Dawn Rendezvous by Anthony Saunders (P)
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MILITARY PRINTS

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 Dawn. British artillery thundered, and the territorial soldiers 15th Scottish division stormed towards the German trenches defending the coal mining village of Loos. The gas cloud that preceded the Highland advance was pendulous and largely stationary due to a distinct lack of wind, and ,upon emerging from the smudgy gas, the highlanders were pelted with machine gun fire and shrapnel from the defending German batteries. Not to be denied, the Scots gritted their teeth, and with an officer shouting faster boys! give them hell! the highlanders charged straight at the defenses. The Germans, unnerved by the stubborn courage of their  kilted opponents, began to fall back through the village of Loos. The Camerons and the Black Watch, shouting their battle cry and charging down the main road of the village, then engaged the defending Germans in a series of savage battles for each and every house - hob-nailed boots, rifle butts, and bayonets being wielded with great enthusiasm by the vengeful Scots. By 8.00am the village was in Scottish hands.

Faster Boys - Give Them Hell! Loos, September 25th 1915 by Jason Askew. (Y)
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In the reletive comfort of a stable, two Polish Lancers rest and tend one of their horses.

Lancers in a Stable by Horace Vernet.
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 German forces encircled in the fortress town of Konigsberg by 3rd Ukranian front prepare to break through the besieging Soviet lines to re-establish a supply line to the Baltic. Here some Stug III assault guns move up to their assembly area next to the towns World War One memorial. From here the attack was launched on February 18th 1945 and successfully opened a supply corridor which remained in place until 8th April.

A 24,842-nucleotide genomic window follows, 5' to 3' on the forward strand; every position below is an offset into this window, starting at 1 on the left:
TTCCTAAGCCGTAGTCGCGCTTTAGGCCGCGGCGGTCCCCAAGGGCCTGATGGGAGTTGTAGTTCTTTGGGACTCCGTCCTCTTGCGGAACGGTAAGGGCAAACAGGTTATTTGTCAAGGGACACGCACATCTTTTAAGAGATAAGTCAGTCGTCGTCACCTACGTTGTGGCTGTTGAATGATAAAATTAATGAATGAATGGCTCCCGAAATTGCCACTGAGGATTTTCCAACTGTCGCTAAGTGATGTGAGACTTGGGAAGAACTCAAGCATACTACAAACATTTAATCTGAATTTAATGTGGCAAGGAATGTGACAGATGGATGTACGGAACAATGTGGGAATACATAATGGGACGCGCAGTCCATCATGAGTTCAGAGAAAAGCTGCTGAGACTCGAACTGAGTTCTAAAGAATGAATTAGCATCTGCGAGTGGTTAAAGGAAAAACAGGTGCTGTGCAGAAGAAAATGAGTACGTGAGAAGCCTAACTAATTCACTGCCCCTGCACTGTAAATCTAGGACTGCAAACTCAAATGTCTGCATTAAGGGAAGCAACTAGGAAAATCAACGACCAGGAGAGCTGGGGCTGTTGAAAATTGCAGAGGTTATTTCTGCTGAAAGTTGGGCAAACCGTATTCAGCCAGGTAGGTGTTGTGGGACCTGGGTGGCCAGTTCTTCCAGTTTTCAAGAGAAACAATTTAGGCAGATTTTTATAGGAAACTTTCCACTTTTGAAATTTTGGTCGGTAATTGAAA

Counter Attack at Konigsberg by David Pentland. (B)
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Although outnumbered ten to one, General Arthur Wellesley defeated the well trained Mahratta army in one of the fiercest battles in India. It was the first of many victories by the future Duke of Wellington, and the bloodiest for the number, he recalled, that I ever saw.

The 74th Highlanders at the Battle of Assaye, 23rd September 1803 by David Rowlands (GL)
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 The year is 1807, the French Empire is at the pinnacle of its power. Although not yet 38 years of age the Emperor Napoleon Bonaparte is marching towards the heights of his military career. It is the anniversary of his great victory against the Austrians at Marengo seven years before. Since then the soldiers of The Grand Armee have faithfully followed The Little Corporal from victory to victory across Europe.  Now, in eastern Prussia, the Russians alone are holding out against the might of France. Bennigsens army is strung out on a four mile front along the banks of the river Alle, near the town of Friedland. With their backs to the unfordable river the brave Russian soldiers are drawn up in a poor position to give battle.  It is already midday when Napoleon arrives on the field. Much of the French force is still some miles away but the commanders keen eye immediately perceives an opportunity for victory. He decides to attack. The vigourous assault on the Russian lines commences at about 5.30 pm. Bennigsen, anticipating an engagement on the following day, is completely surprised by this ferocious attack so late in the afternoon. The fighting begins as his divisions are preparing to withdraw across the river Alle, to a stronger position. Napoleons master stroke throws the enemy into confusion. By 8.30 pm the French are masters of the field, the Russians have lost nearly a third of their army and 80 cannons. The town of Friedland is ablaze and the Tsars army in full retreat.  In simple attire and characteristically astride a nimble arab grey, Napoleon Bonaparte rides forward with his reserves of the Guard to survey the final victory.  Within a few days the defeated Tsar Alexander will embrace the French Emperor on a raft anchored in the middle of the Niemen at Tilsit. At their monumental meeting they will talk of peace, co-operation against the British, the division of Prussian Territories and France with Russia will form their uneasy alliance that will quickly collapse into open hostility and present Napoleon with his greatest challenge: The invasion of Russia itself.